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Both home sales and prices are surging in Massachusetts as a robust summer run in the state’s housing market ended in August with a double-digit increase in the median home price and most homes sold for that month in eight years, according to a report released Tuesday.

Home sales rose by almost 14 percent last month, making it the state’s best August since the housing market peaked in 2005, while the median price of a single-family home climbed nearly 11 percent, to $340,000, from $307,500 a year earlier, according to Warren Group, a Boston firm that tracks local real estate.

Prices haven’t returned to prerecession levels, but they are getting close. At the peak in 2005, the median home price in the first eight months of the year was $355,000, compared with $325,000 for the same period in 2013.


The Warren Group’s CEO, Timothy Warren Jr., expects median prices will return to 2005 levels by next year.

“The market seems to have some steam,” he said. But once prices bounce back to peak levels, he said, “I’d hate to see [prices] increase in the double digits because people aren’t getting double-digit pay increases.”

A closely watched home price index, however, hinted that price appreciation might be slowing.

The S&P/Case-Shiller Home Price Indices, which track repeat sales, found the growth rates in most major metropolitan areas, including Boston, dipped a bit, suggesting the pace may have peaked, said David Blitzer, managing director and chairman of the Index Committee at S&P Dow Jones Indices.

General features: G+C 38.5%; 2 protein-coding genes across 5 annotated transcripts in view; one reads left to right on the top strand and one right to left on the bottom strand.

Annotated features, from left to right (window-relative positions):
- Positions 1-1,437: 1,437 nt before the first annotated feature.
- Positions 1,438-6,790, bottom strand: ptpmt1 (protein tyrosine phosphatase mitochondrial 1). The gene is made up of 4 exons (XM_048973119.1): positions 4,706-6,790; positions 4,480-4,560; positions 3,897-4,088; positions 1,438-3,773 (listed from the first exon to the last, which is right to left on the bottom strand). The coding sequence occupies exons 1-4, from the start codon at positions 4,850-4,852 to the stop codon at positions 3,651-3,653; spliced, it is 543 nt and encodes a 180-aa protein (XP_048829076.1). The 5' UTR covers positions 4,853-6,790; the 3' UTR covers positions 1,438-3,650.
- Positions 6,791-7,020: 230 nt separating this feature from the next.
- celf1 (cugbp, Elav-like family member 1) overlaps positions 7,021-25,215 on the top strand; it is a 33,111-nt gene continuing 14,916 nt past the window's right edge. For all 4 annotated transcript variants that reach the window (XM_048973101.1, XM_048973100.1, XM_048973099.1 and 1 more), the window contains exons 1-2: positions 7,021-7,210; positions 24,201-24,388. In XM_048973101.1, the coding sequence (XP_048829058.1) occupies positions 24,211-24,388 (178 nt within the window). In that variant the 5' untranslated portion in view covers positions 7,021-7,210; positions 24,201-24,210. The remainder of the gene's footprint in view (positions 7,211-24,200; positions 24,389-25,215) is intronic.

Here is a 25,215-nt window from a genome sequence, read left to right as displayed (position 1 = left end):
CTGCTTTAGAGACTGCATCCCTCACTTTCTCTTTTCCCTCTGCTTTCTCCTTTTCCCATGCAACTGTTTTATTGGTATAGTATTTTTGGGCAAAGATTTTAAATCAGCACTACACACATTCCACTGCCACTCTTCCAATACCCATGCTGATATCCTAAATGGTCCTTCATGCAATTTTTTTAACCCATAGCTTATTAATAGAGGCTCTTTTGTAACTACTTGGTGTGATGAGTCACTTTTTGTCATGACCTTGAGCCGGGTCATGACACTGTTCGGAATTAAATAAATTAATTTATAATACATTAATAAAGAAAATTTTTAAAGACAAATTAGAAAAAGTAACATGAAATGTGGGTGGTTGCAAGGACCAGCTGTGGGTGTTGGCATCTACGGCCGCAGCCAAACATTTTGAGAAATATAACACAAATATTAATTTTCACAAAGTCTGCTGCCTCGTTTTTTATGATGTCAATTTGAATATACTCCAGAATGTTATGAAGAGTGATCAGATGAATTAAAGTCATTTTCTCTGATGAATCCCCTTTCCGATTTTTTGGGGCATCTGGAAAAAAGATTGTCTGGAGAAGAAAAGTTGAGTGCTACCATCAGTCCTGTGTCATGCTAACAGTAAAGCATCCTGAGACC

Prices in Boston rose 1.4 percent from June to July, compared with 1.7 percent from May to June, according to Case-Shiller.

Over the last year, prices nationally rose about 12 percent, according to Case-Shiller, which tracks prices in 20 metropolitan areas. Communities such as Las Vegas and Phoenix, which saw dramatic drops in home prices during the housing crash, are seeing sharp increases now.


“The housing market continues to be quite strong,” said Blitzer.

In Massachusetts, two main factors are contributing to booming sales and rising prices, said Sam Schneiderman, president of the Massachusetts Association of Buyer Agents. More buyers are coming into the market, spurred by rising interest rates and hoping to buy homes and lock in still low rates before it’s too late, Schneiderman said.

At the same time, there’s a shortage of homes on the market, sparking bidding wars. Two weeks ago, Schneiderman said, he helped a buyer bid on a Somerville condominium that received 19 offers. His buyer didn’t get the condo.

The Federal Reserve earlier this month said it would continue its $85 billion a month bond-buying program intended to keep long-term borrowing rates low and encourage spending and economic growth. But most economists expect the Fed to eventually cut back on that program and for interest rates to rise.

Still, the housing market should remain strong and will help the overall economy, said Pat Newport, an economist with IHS Global Insight, a Lexington forecasting firm.

“Going forward,” he said, “it’s still going to be a market that is a contributor toward growth.”

Deirdre Fernandes can be reached at deirdre.fernandes@globe.com. Follow her on Twitter @fernandesglobe.